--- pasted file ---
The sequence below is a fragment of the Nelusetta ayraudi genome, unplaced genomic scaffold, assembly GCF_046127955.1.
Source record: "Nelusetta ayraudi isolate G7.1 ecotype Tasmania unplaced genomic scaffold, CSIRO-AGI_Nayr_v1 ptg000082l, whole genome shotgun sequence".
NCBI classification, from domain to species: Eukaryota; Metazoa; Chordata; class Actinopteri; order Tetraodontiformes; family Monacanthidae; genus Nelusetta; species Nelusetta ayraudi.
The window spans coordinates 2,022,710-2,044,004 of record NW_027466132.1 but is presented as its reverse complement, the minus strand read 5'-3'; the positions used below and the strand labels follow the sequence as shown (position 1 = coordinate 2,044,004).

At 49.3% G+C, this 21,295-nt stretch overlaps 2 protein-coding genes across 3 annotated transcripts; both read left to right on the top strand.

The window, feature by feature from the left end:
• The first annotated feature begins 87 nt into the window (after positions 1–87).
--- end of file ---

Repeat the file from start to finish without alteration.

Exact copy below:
The sequence below is a fragment of the Nelusetta ayraudi genome, unplaced genomic scaffold, assembly GCF_046127955.1.
Source record: "Nelusetta ayraudi isolate G7.1 ecotype Tasmania unplaced genomic scaffold, CSIRO-AGI_Nayr_v1 ptg000082l, whole genome shotgun sequence".
NCBI classification, from domain to species: Eukaryota; Metazoa; Chordata; class Actinopteri; order Tetraodontiformes; family Monacanthidae; genus Nelusetta; species Nelusetta ayraudi.
The window spans coordinates 2,022,710-2,044,004 of record NW_027466132.1 but is presented as its reverse complement, the minus strand read 5'-3'; the positions used below and the strand labels follow the sequence as shown (position 1 = coordinate 2,044,004).

At 49.3% G+C, this 21,295-nt stretch overlaps 2 protein-coding genes across 3 annotated transcripts; both read left to right on the top strand.

The window, feature by feature from the left end:
• The first annotated feature begins 87 nt into the window (after positions 1–87).